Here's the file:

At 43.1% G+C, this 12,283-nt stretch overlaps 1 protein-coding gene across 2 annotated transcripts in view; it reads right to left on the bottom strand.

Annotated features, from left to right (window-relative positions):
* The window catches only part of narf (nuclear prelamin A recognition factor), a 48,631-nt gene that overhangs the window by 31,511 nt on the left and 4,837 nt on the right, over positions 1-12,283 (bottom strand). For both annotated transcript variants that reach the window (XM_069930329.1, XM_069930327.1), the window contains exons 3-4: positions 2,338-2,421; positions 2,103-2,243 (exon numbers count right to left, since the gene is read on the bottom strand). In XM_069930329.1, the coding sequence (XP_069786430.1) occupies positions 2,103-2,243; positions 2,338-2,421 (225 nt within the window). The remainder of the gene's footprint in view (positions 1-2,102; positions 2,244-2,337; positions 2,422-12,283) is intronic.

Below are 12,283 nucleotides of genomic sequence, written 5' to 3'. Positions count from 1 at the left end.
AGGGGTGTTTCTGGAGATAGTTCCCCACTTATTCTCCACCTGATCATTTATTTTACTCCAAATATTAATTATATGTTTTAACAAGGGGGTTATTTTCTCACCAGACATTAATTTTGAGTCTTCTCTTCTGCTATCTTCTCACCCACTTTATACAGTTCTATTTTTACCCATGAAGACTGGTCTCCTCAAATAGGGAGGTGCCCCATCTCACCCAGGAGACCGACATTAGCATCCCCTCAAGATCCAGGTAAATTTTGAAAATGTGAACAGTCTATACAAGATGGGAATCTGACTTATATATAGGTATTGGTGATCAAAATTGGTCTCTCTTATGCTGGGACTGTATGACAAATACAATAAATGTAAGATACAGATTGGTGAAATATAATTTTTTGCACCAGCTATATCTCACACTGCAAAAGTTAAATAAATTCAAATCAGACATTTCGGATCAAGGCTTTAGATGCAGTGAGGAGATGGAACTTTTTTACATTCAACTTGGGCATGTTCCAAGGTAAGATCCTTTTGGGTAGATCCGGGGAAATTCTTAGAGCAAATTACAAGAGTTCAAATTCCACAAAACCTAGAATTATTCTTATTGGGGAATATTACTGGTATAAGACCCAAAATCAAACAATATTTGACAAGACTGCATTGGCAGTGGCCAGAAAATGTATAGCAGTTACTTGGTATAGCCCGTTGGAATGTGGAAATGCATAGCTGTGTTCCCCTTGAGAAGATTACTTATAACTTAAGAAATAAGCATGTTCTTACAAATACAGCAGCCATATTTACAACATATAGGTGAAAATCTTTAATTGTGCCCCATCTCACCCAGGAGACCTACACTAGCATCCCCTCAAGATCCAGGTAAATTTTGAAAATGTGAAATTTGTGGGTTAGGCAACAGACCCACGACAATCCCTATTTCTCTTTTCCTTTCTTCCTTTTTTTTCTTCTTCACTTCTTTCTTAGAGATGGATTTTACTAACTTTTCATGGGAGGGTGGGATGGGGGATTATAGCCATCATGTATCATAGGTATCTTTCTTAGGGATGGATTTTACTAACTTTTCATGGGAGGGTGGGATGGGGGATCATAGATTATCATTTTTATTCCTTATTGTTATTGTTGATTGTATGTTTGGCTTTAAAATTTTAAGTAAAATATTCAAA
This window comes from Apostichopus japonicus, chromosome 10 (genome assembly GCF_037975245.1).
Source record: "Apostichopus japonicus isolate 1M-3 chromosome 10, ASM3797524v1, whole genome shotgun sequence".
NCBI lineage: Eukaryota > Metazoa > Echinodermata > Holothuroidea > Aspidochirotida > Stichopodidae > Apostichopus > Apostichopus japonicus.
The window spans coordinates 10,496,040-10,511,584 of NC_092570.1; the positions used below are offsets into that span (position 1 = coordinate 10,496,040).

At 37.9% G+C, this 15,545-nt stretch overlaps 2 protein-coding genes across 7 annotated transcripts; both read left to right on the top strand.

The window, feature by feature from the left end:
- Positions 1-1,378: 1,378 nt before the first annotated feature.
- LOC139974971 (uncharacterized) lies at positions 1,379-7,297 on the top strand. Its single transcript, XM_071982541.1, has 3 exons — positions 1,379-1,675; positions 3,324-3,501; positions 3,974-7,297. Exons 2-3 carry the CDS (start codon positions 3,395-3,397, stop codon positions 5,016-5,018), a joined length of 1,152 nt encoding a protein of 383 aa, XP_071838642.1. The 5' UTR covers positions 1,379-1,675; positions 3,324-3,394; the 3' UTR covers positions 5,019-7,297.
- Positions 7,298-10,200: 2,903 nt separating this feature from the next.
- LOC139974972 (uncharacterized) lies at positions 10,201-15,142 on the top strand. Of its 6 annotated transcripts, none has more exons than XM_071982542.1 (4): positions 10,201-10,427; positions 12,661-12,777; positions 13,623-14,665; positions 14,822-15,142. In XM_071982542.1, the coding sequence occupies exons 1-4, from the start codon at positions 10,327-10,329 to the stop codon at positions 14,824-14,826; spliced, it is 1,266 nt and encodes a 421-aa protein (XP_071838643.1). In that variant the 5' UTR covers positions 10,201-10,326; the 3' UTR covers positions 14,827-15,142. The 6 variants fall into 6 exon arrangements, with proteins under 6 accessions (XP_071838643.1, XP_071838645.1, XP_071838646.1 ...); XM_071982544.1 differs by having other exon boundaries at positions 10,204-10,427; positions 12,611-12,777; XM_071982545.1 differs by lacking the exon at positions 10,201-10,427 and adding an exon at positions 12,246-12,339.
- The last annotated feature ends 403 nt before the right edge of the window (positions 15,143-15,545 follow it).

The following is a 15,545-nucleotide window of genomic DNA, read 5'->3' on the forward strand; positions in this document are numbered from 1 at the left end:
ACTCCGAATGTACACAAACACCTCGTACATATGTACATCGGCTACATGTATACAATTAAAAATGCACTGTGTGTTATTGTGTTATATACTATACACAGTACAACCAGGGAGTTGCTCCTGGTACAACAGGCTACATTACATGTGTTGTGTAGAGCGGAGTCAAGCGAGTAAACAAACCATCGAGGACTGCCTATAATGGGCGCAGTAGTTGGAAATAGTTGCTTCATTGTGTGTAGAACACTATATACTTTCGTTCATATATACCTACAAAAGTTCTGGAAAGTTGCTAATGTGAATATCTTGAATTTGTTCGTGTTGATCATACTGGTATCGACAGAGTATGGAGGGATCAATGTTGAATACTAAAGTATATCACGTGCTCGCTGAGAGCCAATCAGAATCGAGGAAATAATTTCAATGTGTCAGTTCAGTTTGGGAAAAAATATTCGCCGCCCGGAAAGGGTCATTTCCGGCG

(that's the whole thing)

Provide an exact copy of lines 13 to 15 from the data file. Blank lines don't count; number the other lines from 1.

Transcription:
- LOC139974971 (uncharacterized) lies at positions 1,379-7,297 on the top strand. Its single transcript, XM_071982541.1, has 3 exons — positions 1,379-1,675; positions 3,324-3,501; positions 3,974-7,297. Exons 2-3 carry the CDS (start codon positions 3,395-3,397, stop codon positions 5,016-5,018), a joined length of 1,152 nt encoding a protein of 383 aa, XP_071838642.1. The 5' UTR covers positions 1,379-1,675; positions 3,324-3,394; the 3' UTR covers positions 5,019-7,297.
- Positions 7,298-10,200: 2,903 nt separating this feature from the next.
- LOC139974972 (uncharacterized) lies at positions 10,201-15,142 on the top strand. Of its 6 annotated transcripts, none has more exons than XM_071982542.1 (4): positions 10,201-10,427; positions 12,661-12,777; positions 13,623-14,665; positions 14,822-15,142. In XM_071982542.1, the coding sequence occupies exons 1-4, from the start codon at positions 10,327-10,329 to the stop codon at positions 14,824-14,826; spliced, it is 1,266 nt and encodes a 421-aa protein (XP_071838643.1). In that variant the 5' UTR covers positions 10,201-10,326; the 3' UTR covers positions 14,827-15,142. The 6 variants fall into 6 exon arrangements, with proteins under 6 accessions (XP_071838643.1, XP_071838645.1, XP_071838646.1 ...); XM_071982544.1 differs by having other exon boundaries at positions 10,204-10,427; positions 12,611-12,777; XM_071982545.1 differs by lacking the exon at positions 10,201-10,427 and adding an exon at positions 12,246-12,339.